“Occasions for defining moments do not arise every day. When they do, we must seize the opportunities they present for improving everyone’s life.” — Richard Pound
Nothing could be truer for the legal profession than that. The law never stands still, and neither does the framework which we live under. Right from when Te Tiriti o Waitangi was signed in February 1840, New Zealand has led the world in shaping a unique environment which embraces our diversity as a nation. There is also still much work to be done to ensuring we embrace future challenges and take the opportunities they present.
LawTalk September 2022 is all about key legal milestones in Aotearoa New Zealand. Throughout this edition you will read many accounts and points of view on our legal and constitutional development – moments which have made Aotearoa New Zealand unique, and which have shaped the country we live in today.
We are grateful to the many contributors who have provided insights and thoughts on some of those key milestones, as well as stories and lessons about what the future might hold. As you will see, New Zealand punches well above its weight when it comes to seizing opportunities when they arise.
Sir Geoffrey Palmer accounts for the nature in which our legal and constitutional framework has developed and where it might go. As a former Prime Minister, Attorney-General and Minister of Justice, he has a unique insight into the substantive changes to significant pieces of legislation which were made in the late 80s. He also proffers some ideas on where we might go next, how we might get there and what future change in New Zealand might lead to.
Equally as interesting are some of the insights from leading academics, practitioners, former Ministers and judges on key legal milestones in their or Aotearoa New Zealand’s legal development. There is plenty to digest and think about. One thing that strikes me is the variation of moments and ideas that have come forward from each of our panellists – testament to the many events we as a country have experienced and by which we have been shaped.
The current Minister of Justice, Hon Kiritapu Allan, provides her view on our development and what might be coming down the pipeline. Recent changes to the New Zealand Bill of Rights Act 1990 to allow the courts to declare inconsistencies with the Bill of Rights, and require the House of Representatives to essentially confirm the inconsistency in law or make amendments is one of those significant moments in our history which will change the way in which both parliament and the courts interpret and apply the Bill of Rights.
There are also other contributions from outside the legal and political world which showcase important developments. An article on the National Duty Solicitors Scheme and its origins highlights some of the inbuilt, structural inequities that existed at the time. The statistics provided in the article show just how far we have come in terms of providing better access to justice, but also how far we still have to go.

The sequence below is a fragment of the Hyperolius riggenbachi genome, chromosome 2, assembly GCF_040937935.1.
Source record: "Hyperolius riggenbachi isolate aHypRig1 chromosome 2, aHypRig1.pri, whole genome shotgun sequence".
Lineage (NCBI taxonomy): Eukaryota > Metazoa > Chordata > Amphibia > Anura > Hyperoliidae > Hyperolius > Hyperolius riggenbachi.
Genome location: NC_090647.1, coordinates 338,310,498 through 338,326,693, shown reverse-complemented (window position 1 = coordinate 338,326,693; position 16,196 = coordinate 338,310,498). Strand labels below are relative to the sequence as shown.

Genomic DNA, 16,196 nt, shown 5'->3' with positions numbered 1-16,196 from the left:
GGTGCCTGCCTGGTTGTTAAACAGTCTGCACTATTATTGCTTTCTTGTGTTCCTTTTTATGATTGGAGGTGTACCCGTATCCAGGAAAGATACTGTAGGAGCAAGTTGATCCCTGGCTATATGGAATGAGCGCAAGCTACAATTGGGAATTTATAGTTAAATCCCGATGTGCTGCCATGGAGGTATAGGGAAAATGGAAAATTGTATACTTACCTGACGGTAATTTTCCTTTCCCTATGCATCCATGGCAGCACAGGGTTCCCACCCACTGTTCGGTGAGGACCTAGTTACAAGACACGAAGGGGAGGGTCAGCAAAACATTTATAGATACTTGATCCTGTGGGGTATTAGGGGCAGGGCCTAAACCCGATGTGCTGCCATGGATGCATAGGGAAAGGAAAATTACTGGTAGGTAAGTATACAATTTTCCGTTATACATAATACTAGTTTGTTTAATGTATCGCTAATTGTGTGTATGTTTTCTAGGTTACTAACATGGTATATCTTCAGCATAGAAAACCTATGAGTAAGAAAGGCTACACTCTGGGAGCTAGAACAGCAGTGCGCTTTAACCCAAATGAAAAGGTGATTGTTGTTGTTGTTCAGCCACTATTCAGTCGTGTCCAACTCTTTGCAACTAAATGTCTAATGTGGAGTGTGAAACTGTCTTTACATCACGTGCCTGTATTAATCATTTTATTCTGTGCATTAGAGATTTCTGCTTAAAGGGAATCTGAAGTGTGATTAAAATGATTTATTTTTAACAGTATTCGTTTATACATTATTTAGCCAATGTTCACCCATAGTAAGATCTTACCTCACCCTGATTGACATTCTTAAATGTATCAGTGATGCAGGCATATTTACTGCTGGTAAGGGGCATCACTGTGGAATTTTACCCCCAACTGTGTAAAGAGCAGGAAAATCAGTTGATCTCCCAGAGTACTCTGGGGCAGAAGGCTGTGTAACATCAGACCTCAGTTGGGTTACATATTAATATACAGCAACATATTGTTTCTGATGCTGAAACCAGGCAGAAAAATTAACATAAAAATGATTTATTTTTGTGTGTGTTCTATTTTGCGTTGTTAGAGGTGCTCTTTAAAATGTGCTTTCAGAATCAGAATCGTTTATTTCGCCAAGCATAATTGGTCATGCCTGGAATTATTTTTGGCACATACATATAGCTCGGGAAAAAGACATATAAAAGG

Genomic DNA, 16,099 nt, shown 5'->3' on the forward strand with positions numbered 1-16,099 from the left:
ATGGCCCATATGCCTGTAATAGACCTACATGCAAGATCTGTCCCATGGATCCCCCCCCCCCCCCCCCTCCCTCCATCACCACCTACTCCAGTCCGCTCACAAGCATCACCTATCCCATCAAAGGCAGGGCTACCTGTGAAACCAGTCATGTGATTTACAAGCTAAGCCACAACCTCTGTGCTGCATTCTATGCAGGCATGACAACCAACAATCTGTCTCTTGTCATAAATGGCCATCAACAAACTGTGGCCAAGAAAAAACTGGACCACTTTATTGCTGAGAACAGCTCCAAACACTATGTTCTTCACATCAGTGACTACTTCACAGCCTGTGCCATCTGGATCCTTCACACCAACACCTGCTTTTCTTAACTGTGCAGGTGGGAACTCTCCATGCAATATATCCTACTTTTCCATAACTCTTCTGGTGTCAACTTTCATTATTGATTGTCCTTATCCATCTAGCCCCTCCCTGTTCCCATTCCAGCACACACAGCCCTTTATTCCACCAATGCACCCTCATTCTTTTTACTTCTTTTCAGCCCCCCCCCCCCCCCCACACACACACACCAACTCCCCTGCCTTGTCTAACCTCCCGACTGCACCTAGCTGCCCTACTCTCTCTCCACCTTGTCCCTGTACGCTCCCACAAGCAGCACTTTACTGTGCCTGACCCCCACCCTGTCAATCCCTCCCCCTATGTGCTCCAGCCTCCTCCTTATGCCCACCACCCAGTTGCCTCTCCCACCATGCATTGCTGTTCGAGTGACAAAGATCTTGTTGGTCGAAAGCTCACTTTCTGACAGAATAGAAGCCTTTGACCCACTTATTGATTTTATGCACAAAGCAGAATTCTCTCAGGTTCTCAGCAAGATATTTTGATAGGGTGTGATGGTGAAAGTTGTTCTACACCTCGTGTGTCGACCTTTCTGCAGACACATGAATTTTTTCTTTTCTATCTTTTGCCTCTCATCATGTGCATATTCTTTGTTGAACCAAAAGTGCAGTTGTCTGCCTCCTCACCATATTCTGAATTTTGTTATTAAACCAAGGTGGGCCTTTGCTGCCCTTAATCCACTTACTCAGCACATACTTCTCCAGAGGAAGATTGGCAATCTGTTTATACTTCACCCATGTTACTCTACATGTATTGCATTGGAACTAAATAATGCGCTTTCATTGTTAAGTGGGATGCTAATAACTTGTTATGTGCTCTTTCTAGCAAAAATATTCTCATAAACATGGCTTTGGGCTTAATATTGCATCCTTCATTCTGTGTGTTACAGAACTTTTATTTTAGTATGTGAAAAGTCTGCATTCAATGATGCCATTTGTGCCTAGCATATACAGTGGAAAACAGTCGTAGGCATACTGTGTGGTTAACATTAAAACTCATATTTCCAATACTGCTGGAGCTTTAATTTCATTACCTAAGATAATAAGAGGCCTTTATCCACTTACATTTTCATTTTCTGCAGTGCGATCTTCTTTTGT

The Law Society itself is undergoing substantial change, and many would say not without time.
The Independent Review consultation that has just closed for submissions is one of those times in our history where we must seize the opportunity. Thank you to the individuals and groups who contributed to the 1,835 survey responses and 157 written submissions, and to the 375 people who attended an online event or in person event. The Independent Review Panel extended the time for submissions past the original closing date, and this provided even more opportunity for the profession to engage.
It is important that New Zealanders have trust and confidence in the Law Society as the regulator of the profession as well as an advocate for the legal profession. The Independent Review is just one part of that work
The result of this Independent Review will change the way we interact with each other, and with New Zealanders. It will fundamentally shift our guiding legislation and rules and create a system which is more dynamic and focussed on supporting lawyers and the broader community. The final report is due later this year with recommendations set to be delivered to the Minister of Justice in the first half of 2023.
It is important that New Zealanders have trust and confidence in the Law Society as the regulator of the profession as well as an advocate for the legal profession. The Independent Review is just one part of that work, and the Law Society remains focussed on ensuring we are both a fit-for-now and a fit-for-the-future regulator.
It would be remiss of me to not mention some recent operational changes. It was with sadness that the Board of the New Zealand Law Society Te Kāhui Ture o Aotearoa received the resignation of CEO Joanna Simon. Ms Simon tendered her resignation in early June and finished at the end of August.
During her tenure, Ms Simon has been responsible for leading an ambitious transformation programme within the organisation, as well as influencing reform throughout the legal profession. She oversaw major projects including managing the Independent Review of the law profession and facilitating an organisation-wide strategy which includes a representative strategy and a regulatory strategy.
I want to take this opportunity to thank Jo for the energy and enthusiasm she has brought to her role at the Law Society during her tenure. She leaves the organisation in far better shape as a result.
This edition of LawTalk is all about defining moments in our history. Many of the opportunities have been seized and we have all benefited. As we look to the next decade, and the period post-pandemic, our job as a profession is to recognise and seize the opportunities to improve access to justice and shape our future to improve everyone’s lives too.